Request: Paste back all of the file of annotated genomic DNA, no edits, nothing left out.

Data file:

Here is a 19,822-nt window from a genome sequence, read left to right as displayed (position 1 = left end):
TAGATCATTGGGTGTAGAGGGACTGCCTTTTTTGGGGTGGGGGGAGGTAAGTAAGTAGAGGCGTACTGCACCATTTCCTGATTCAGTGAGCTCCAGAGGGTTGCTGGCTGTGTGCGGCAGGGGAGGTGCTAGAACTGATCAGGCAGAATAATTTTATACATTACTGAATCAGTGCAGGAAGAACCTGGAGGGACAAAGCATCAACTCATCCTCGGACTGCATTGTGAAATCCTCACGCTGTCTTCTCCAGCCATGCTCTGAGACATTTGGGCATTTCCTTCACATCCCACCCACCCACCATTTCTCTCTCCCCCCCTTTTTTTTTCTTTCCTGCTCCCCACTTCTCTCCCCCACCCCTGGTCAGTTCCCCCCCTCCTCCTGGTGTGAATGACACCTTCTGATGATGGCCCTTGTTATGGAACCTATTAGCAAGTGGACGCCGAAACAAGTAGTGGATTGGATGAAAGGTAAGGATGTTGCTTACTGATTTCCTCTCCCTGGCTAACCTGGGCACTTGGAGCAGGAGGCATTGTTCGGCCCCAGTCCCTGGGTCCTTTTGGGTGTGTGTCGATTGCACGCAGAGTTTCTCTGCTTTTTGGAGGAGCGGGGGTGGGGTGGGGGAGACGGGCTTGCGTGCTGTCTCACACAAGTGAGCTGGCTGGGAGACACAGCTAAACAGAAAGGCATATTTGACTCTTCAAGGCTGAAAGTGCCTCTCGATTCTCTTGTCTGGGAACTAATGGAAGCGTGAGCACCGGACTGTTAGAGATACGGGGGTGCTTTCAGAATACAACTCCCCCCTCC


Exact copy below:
Here is a 19,822-nt window from a genome sequence, read left to right as displayed (position 1 = left end):
TAGATCATTGGGTGTAGAGGGACTGCCTTTTTTGGGGTGGGGGGAGGTAAGTAAGTAGAGGCGTACTGCACCATTTCCTGATTCAGTGAGCTCCAGAGGGTTGCTGGCTGTGTGCGGCAGGGGAGGTGCTAGAACTGATCAGGCAGAATAATTTTATACATTACTGAATCAGTGCAGGAAGAACCTGGAGGGACAAAGCATCAACTCATCCTCGGACTGCATTGTGAAATCCTCACGCTGTCTTCTCCAGCCATGCTCTGAGACATTTGGGCATTTCCTTCACATCCCACCCACCCACCATTTCTCTCTCCCCCCCTTTTTTTTTCTTTCCTGCTCCCCACTTCTCTCCCCCACCCCTGGTCAGTTCCCCCCCTCCTCCTGGTGTGAATGACACCTTCTGATGATGGCCCTTGTTATGGAACCTATTAGCAAGTGGACGCCGAAACAAGTAGTGGATTGGATGAAAGGTAAGGATGTTGCTTACTGATTTCCTCTCCCTGGCTAACCTGGGCACTTGGAGCAGGAGGCATTGTTCGGCCCCAGTCCCTGGGTCCTTTTGGGTGTGTGTCGATTGCACGCAGAGTTTCTCTGCTTTTTGGAGGAGCGGGGGTGGGGTGGGGGAGACGGGCTTGCGTGCTGTCTCACACAAGTGAGCTGGCTGGGAGACACAGCTAAACAGAAAGGCATATTTGACTCTTCAAGGCTGAAAGTGCCTCTCGATTCTCTTGTCTGGGAACTAATGGAAGCGTGAGCACCGGACTGTTAGAGATACGGGGGTGCTTTCAGAATACAACTCCCCCCTCC